As I attended the latest E3M Seminar in London last week, one of the key factors I took away from the day was how to balance passion with process, and how it’s this balance which will help a business grow without sacrificing quality.
It’s something of a thorny subject – once you start a business it’s only natural that you want to see it grow, and one can only achieve this by bringing in the right people, augmenting your company’s skillset so that with growth there’s no compromise on quality.
In this episode I had a chat with Anthony Gerrard, Chief Executive of Bad Idea CIC. One of the questions I asked him was how his organisation balances quality and growth, a topic which turned out to be particularly relevant because at the start of this year the organisation had grown from 1 to 14 people in a very short period of time.
Anthony’s response to such growth was to ensure that he still had visibility of all of Bad Idea’s day-to-day business to ensure that there was no lapse in the quality of the services that they offer. I wonder how other chief executives handle this?
Bad Idea are an organisation which want to help young people create a brighter future for themselves through entrepreneurship training, they want to spark people’s ambitions in order to help youngsters create opportunities for themselves. Not only do their workshops and training help people think about business, but they also seek to give people skills and confidence to achieve their ambitions.
Anthony believes that young people need more options in their lives, that it is okay to try things and fail at them in order to find out that something is not for them, so that they can then go and seek out the things that they were naturally born to do.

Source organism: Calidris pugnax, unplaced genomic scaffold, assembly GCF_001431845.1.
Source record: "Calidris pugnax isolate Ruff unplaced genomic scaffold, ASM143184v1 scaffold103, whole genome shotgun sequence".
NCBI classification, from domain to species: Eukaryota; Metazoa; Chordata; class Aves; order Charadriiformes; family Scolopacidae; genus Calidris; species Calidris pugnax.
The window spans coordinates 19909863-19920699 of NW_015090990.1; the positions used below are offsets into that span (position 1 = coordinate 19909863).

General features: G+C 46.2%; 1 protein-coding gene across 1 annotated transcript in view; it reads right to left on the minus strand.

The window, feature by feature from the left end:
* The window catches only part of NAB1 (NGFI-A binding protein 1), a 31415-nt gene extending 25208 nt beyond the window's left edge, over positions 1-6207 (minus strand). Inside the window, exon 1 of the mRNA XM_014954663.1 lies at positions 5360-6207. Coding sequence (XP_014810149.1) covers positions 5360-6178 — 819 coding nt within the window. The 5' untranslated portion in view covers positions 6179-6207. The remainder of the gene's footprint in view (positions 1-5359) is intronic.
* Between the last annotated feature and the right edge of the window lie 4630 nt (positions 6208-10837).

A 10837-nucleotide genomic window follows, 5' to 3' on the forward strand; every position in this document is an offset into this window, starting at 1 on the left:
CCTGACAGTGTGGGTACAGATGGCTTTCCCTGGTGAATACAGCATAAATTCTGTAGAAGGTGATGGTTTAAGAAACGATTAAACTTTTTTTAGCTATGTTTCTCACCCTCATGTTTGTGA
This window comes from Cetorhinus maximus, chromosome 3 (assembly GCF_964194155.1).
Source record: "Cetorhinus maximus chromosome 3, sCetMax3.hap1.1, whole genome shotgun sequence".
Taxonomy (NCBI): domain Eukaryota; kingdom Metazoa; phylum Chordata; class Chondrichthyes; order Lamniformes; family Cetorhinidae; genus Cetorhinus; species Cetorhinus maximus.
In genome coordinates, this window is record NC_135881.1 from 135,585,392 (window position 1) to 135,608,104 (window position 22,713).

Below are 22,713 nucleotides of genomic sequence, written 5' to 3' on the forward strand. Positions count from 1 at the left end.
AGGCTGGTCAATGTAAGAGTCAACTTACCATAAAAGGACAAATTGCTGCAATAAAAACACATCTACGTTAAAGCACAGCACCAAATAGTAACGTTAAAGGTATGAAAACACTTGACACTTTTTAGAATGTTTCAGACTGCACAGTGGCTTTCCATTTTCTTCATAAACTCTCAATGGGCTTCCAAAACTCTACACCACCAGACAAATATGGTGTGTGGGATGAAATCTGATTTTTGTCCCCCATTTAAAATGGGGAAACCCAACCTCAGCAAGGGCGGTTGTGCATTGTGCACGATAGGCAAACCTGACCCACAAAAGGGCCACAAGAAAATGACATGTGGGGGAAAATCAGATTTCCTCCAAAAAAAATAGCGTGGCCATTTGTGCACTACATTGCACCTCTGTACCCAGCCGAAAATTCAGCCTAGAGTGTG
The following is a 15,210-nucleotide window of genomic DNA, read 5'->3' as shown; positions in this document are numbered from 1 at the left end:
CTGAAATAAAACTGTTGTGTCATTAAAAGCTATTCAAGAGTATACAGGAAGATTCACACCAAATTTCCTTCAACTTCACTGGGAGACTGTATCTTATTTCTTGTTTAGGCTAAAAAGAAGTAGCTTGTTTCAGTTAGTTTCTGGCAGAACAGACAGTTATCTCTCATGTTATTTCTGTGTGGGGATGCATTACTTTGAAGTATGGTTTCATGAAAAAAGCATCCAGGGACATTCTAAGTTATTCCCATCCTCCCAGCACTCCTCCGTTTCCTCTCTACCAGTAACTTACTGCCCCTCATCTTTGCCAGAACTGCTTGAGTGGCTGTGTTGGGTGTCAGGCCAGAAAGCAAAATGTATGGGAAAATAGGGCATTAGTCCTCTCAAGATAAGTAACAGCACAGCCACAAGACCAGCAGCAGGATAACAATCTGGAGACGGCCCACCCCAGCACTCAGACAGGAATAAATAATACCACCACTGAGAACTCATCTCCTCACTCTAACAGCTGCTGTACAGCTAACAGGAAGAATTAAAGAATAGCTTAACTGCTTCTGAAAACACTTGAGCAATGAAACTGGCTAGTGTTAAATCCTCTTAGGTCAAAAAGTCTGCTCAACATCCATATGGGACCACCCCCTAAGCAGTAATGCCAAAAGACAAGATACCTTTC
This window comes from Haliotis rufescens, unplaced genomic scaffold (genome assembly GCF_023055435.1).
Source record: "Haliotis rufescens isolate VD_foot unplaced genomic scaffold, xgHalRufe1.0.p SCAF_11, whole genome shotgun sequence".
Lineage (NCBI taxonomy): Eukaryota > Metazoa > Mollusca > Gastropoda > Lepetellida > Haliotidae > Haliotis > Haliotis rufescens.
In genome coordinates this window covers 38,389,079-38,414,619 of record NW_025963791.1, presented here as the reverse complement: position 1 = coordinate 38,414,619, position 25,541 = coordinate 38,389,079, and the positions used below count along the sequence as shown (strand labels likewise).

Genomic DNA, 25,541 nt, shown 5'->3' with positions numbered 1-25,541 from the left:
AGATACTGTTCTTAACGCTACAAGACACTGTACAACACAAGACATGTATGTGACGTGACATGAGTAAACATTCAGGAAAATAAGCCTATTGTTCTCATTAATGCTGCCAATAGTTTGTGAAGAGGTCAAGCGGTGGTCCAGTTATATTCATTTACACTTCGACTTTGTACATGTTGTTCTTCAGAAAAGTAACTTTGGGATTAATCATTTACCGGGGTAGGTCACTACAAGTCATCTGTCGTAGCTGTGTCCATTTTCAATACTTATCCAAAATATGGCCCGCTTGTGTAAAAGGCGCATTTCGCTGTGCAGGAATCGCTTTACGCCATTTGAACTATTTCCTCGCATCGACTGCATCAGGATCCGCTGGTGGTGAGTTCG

- One of the motivating factors which lead to Bad Idea was a different approach to business start-up
- Anthony had gone to 27 different start-up organisations before starting Bad Idea
- Increasing in staff number from 1 to 14 and how they balance that growth against retaining quality
- Anthony’s thoughts on why social enterprise growth is outpacing the growth of SMEs as shown in the SE100 report – more responsibility toward society, more people wanting to work for themselves, a reaction to the financial crash
- How Bad Idea measure their impact – it’s important to measure impact because good intentions doesn’t necessarily create positive impact
- How important it is for Bad Idea to use entrepreneurship skills to help young people create opportunities for themselves and to embrace their ambitions
- Entrepreneurship helps people go out and try things in order to make something happen, in turn giving people the skills and confidence to do anything. It helps people get over the fear of failure
- There is no such thing as a bad idea because even if something doesn’t work it’s about learning why it didn’t work and then trying again
- Bad Idea’s expansion plans, including the realisation that Americans seem to be really on board with the concept of the business
So far, Anthony’s approach has worked well, having been listed in the SE100 as a business to watch, as well as going on to receive numerous accolades and recognition for their work. It is clear from the podcast that Anthony cares very deeply about what Bad Idea does, and that he passionately believes that the lives of young people can and will be changed by fostering their creative spirit.
And I have to say, I’m inclined to agree.
Over to You!
We want to know if you have had similar experience to Anthony when it comes to working with support organisations. And we would also like to hear your thoughts on how creativity can help young people fulfill their purpose. Sound off in the comments below!
— Mark Fraser | KPN (@Mark_KPN) October 6, 2015